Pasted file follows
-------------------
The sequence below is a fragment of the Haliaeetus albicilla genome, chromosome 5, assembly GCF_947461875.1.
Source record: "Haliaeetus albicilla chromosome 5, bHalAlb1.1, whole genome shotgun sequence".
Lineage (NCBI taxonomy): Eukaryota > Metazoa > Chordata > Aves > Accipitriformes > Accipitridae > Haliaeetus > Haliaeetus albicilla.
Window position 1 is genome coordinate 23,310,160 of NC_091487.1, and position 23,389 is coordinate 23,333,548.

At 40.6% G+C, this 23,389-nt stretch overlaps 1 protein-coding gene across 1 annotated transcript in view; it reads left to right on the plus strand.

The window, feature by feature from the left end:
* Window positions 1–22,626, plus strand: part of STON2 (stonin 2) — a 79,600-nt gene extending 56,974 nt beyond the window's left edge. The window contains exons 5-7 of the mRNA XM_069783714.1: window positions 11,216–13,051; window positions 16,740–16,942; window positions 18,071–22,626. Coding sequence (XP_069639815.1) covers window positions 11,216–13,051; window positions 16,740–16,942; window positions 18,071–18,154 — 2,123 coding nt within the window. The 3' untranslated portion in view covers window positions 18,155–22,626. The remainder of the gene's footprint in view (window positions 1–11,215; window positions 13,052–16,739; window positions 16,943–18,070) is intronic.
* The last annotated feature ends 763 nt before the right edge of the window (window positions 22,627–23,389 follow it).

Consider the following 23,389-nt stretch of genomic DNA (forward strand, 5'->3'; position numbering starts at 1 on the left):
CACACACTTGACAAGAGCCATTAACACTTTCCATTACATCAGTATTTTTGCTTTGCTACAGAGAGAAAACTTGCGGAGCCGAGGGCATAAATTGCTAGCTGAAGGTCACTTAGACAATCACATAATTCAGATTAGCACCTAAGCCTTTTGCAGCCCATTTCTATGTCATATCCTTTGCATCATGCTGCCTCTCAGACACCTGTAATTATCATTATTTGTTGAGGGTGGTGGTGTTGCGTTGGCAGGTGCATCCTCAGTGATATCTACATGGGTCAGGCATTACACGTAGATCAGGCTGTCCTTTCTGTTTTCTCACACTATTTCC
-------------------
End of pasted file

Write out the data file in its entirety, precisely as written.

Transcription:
The sequence below is a fragment of the Haliaeetus albicilla genome, chromosome 5, assembly GCF_947461875.1.
Source record: "Haliaeetus albicilla chromosome 5, bHalAlb1.1, whole genome shotgun sequence".
Lineage (NCBI taxonomy): Eukaryota > Metazoa > Chordata > Aves > Accipitriformes > Accipitridae > Haliaeetus > Haliaeetus albicilla.
Window position 1 is genome coordinate 23,310,160 of NC_091487.1, and position 23,389 is coordinate 23,333,548.

At 40.6% G+C, this 23,389-nt stretch overlaps 1 protein-coding gene across 1 annotated transcript in view; it reads left to right on the plus strand.

The window, feature by feature from the left end:
* Window positions 1–22,626, plus strand: part of STON2 (stonin 2) — a 79,600-nt gene extending 56,974 nt beyond the window's left edge. The window contains exons 5-7 of the mRNA XM_069783714.1: window positions 11,216–13,051; window positions 16,740–16,942; window positions 18,071–22,626. Coding sequence (XP_069639815.1) covers window positions 11,216–13,051; window positions 16,740–16,942; window positions 18,071–18,154 — 2,123 coding nt within the window. The 3' untranslated portion in view covers window positions 18,155–22,626. The remainder of the gene's footprint in view (window positions 1–11,215; window positions 13,052–16,739; window positions 16,943–18,070) is intronic.
* The last annotated feature ends 763 nt before the right edge of the window (window positions 22,627–23,389 follow it).

Consider the following 23,389-nt stretch of genomic DNA (forward strand, 5'->3'; position numbering starts at 1 on the left):
CACACACTTGACAAGAGCCATTAACACTTTCCATTACATCAGTATTTTTGCTTTGCTACAGAGAGAAAACTTGCGGAGCCGAGGGCATAAATTGCTAGCTGAAGGTCACTTAGACAATCACATAATTCAGATTAGCACCTAAGCCTTTTGCAGCCCATTTCTATGTCATATCCTTTGCATCATGCTGCCTCTCAGACACCTGTAATTATCATTATTTGTTGAGGGTGGTGGTGTTGCGTTGGCAGGTGCATCCTCAGTGATATCTACATGGGTCAGGCATTACACGTAGATCAGGCTGTCCTTTCTGTTTTCTCACACTATTTCC